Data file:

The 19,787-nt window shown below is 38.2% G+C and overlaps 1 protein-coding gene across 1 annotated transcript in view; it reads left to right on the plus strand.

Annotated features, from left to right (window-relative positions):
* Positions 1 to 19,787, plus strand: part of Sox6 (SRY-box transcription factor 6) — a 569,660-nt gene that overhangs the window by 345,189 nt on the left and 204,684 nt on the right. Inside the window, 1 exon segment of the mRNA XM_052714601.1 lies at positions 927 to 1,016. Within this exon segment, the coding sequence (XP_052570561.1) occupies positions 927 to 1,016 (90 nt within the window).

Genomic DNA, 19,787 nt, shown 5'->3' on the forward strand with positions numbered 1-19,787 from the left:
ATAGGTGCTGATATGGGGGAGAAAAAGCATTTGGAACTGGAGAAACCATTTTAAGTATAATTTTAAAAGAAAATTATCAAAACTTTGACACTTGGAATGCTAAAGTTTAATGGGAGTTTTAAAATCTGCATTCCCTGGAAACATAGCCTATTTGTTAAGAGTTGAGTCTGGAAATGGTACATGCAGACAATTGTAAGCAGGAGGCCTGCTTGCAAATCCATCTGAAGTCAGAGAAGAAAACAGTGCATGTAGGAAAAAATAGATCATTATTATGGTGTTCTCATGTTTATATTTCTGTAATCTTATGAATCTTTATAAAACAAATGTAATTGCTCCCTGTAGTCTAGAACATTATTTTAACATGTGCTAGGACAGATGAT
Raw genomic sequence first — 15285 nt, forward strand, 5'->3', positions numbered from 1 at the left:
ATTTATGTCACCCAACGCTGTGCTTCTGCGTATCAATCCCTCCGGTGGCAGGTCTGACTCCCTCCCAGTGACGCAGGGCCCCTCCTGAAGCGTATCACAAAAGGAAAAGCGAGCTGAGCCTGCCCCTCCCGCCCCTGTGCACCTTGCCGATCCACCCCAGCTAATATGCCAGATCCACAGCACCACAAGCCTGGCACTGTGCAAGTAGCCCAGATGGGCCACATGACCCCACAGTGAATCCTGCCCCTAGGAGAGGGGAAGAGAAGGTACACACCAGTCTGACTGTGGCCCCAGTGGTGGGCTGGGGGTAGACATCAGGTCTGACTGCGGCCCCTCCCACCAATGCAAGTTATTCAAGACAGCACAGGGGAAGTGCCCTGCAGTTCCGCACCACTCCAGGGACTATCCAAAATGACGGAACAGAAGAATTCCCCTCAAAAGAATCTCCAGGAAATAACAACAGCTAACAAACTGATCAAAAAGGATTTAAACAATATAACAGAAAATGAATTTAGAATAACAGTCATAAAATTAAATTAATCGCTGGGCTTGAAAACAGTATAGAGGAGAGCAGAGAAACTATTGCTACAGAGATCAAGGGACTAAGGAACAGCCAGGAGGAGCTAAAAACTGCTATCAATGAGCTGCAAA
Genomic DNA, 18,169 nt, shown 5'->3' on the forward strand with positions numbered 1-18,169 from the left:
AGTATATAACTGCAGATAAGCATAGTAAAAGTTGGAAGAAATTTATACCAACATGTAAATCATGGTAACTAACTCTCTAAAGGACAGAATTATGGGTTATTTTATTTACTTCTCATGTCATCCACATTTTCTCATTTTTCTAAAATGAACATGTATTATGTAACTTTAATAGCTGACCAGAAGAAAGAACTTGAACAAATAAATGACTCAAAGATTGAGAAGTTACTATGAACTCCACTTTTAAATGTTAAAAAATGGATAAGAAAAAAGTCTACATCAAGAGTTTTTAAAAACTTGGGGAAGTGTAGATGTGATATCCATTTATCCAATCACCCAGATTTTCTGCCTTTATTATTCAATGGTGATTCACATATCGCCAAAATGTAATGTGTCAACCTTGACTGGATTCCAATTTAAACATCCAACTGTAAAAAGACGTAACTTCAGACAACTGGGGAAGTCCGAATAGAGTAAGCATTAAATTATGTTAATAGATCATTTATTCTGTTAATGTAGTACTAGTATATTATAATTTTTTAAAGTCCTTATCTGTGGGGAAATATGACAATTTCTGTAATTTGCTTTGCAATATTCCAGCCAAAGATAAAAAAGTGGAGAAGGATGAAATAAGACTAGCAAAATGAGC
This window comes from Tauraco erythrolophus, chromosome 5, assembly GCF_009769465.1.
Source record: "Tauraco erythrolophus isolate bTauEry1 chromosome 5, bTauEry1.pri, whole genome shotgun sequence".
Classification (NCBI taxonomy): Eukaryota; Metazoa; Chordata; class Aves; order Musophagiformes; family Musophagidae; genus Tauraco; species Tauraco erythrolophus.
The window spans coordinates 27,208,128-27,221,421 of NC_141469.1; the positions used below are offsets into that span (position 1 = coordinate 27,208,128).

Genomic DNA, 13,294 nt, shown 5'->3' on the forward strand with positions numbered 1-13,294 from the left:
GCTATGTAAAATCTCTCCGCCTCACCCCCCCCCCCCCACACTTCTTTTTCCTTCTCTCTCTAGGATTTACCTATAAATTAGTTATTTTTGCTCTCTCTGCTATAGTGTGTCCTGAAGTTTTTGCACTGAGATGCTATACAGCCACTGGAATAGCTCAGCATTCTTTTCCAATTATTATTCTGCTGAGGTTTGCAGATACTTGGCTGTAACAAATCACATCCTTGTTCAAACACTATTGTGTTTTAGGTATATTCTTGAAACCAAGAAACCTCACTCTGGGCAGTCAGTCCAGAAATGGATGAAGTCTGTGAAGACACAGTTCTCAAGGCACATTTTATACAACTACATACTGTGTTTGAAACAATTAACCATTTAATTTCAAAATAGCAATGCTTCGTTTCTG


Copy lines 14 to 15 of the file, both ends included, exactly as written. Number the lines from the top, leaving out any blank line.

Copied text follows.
Genomic DNA, 13,294 nt, shown 5'->3' on the forward strand with positions numbered 1-13,294 from the left:
GCTATGTAAAATCTCTCCGCCTCACCCCCCCCCCCCCACACTTCTTTTTCCTTCTCTCTCTAGGATTTACCTATAAATTAGTTATTTTTGCTCTCTCTGCTATAGTGTGTCCTGAAGTTTTTGCACTGAGATGCTATACAGCCACTGGAATAGCTCAGCATTCTTTTCCAATTATTATTCTGCTGAGGTTTGCAGATACTTGGCTGTAACAAATCACATCCTTGTTCAAACACTATTGTGTTTTAGGTATATTCTTGAAACCAAGAAACCTCACTCTGGGCAGTCAGTCCAGAAATGGATGAAGTCTGTGAAGACACAGTTCTCAAGGCACATTTTATACAACTACATACTGTGTTTGAAACAATTAACCATTTAATTTCAAAATAGCAATGCTTCGTTTCTG